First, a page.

It's like the old doomsayers waving banners that said: "The end of the world is nigh."
Asian Correspondent Gavin Atkins points out
last chance to save the planet.
But then, so was Johannesburg in 2002.
But that was before the Bali climate conference became the last chance to save the world in 2007.
And let’s not forget Poznan in 2008 which was the last chance to save the world according to the World Wildlife Fund.
And who could forget the last chance to save the world at Copenhagen, as proposed to us by the UK’s leading expert on climate change, Sir Nicholas Stern.
But now it’s official. This year’s Durban Conference, the United Nation’s Convention on Climate Change, known as COP 17, is once again the last chance to save the world:
Churches claim Durban conference is mankind’s last chanceIn the Alarmist rag, The Guardian Alok Jha also thinks that "the end of world (is) really nigh."
Rev. Dr. Olav Fyske Tveit, who leads the World Council of Churches, says the upcoming climate conference in South Africa is mankind’s ‘last opportunity’ to address climate change.
All too real are the human-caused threats born of climate change, excess pollution, depletion of natural resources and the madness of nuclear weapons. We tinker with our genes and atoms at our own peril. Nanotechnology, synthetic biology and genetic modification offer much potential in giving us better food to eat, safer drugs and a cleaner world, but they could also go wrong if misapplied or if we charge on without due care.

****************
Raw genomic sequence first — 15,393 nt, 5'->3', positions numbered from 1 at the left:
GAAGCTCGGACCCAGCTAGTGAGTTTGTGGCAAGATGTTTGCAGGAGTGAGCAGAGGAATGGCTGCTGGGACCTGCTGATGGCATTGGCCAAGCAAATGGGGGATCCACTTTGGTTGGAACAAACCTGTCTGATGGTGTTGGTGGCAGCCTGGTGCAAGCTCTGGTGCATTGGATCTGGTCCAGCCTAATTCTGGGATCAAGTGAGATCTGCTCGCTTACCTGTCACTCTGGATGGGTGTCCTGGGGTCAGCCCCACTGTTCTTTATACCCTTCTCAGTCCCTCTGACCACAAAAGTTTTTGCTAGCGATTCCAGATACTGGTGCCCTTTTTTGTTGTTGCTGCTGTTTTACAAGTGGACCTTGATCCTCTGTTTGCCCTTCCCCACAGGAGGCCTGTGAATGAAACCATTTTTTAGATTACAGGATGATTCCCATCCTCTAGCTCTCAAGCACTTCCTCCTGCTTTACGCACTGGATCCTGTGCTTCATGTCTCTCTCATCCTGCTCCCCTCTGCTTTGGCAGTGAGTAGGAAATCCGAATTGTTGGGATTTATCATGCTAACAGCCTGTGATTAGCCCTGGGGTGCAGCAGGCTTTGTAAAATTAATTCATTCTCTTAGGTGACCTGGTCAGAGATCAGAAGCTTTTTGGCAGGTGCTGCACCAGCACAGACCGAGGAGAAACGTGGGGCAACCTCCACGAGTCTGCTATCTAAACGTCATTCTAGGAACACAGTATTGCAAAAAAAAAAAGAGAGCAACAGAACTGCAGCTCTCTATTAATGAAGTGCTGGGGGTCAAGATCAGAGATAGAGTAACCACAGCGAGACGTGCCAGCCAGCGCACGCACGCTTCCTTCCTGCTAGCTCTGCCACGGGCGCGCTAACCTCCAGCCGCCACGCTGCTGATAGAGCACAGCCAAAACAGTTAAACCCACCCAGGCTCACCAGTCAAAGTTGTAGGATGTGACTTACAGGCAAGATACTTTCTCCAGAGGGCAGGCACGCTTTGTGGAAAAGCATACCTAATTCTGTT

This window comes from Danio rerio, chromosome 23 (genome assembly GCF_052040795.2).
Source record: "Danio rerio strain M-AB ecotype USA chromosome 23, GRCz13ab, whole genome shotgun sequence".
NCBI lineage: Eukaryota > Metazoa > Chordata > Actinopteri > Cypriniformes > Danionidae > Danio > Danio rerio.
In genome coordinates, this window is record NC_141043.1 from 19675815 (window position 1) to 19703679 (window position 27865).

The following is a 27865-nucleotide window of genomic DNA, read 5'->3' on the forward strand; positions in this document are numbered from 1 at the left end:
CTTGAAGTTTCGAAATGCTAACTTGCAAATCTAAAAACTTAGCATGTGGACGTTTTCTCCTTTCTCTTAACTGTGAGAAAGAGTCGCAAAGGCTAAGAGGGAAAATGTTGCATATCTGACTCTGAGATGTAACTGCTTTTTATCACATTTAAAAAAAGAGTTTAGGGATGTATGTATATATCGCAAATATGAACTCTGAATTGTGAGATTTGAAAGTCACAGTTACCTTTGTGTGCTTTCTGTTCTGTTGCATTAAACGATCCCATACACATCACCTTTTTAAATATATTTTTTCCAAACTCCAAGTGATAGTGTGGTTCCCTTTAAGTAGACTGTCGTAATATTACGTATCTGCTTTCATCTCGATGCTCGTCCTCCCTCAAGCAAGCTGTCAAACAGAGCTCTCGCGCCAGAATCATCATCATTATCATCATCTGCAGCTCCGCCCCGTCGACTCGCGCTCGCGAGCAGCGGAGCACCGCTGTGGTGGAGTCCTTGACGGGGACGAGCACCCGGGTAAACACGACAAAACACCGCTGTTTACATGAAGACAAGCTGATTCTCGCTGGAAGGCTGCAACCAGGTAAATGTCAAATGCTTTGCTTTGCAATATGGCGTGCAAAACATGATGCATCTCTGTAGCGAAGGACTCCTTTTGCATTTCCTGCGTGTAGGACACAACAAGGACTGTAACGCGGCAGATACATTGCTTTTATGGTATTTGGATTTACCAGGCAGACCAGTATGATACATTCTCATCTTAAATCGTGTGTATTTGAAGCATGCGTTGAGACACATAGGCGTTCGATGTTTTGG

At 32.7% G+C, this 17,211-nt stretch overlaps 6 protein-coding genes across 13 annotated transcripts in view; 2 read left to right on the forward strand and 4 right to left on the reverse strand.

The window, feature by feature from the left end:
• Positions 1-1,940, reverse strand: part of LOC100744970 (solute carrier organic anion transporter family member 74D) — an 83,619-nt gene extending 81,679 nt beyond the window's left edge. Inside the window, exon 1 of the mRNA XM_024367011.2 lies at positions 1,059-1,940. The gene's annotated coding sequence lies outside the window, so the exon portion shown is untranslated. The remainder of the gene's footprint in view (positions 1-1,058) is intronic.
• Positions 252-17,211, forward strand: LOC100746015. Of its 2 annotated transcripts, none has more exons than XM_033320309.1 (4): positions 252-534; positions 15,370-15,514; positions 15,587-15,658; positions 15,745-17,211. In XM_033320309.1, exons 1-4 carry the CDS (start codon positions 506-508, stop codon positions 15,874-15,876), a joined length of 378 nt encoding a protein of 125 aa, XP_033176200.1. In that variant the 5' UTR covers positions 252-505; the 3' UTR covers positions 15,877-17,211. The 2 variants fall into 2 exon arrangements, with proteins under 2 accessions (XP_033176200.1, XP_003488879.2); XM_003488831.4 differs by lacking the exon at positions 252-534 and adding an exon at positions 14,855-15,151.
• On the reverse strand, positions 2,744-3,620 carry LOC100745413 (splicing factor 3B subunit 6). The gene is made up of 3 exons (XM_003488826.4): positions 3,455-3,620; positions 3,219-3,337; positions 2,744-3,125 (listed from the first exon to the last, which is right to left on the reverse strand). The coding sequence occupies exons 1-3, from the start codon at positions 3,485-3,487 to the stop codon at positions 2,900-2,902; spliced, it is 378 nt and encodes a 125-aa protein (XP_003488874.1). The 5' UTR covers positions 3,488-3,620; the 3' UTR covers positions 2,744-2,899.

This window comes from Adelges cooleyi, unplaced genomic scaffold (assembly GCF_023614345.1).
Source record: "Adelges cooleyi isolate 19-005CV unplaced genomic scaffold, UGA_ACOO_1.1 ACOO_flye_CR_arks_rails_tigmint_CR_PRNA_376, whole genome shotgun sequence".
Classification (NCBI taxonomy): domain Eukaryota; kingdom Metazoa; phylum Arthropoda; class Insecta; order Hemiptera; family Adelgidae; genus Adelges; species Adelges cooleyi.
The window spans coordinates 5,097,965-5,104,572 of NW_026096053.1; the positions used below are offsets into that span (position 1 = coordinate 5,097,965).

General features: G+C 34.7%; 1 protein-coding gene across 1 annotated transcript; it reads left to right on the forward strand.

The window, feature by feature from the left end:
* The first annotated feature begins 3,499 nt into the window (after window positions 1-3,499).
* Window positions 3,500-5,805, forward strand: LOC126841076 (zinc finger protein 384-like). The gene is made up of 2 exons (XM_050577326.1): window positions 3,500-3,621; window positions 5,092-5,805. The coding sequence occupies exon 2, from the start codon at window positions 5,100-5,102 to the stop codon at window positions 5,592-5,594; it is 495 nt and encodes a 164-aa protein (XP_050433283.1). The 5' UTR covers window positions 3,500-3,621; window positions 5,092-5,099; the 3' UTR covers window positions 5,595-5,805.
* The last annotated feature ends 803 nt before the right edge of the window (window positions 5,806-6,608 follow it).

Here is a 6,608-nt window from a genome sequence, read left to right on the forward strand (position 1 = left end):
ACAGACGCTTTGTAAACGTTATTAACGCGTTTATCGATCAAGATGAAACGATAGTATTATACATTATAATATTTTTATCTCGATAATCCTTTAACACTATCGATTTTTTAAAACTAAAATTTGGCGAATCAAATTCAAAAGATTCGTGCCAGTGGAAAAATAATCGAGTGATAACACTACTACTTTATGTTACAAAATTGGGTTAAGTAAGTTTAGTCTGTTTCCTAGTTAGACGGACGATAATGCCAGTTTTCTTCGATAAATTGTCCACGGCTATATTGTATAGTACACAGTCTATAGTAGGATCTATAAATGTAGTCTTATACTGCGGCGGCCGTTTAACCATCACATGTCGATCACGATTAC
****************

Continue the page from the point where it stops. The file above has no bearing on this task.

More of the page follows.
Martin Rees, Britain's astronomer royal and former president of the Royal Society, warned in his 2003 book, Our Final Century?, that the odds of human civilisation surviving beyond 2100 are no more than 50%, given the easy access to technologies that could have global impacts, such as biological terrorism, or the potential adverse impacts of molecular nanotechnology.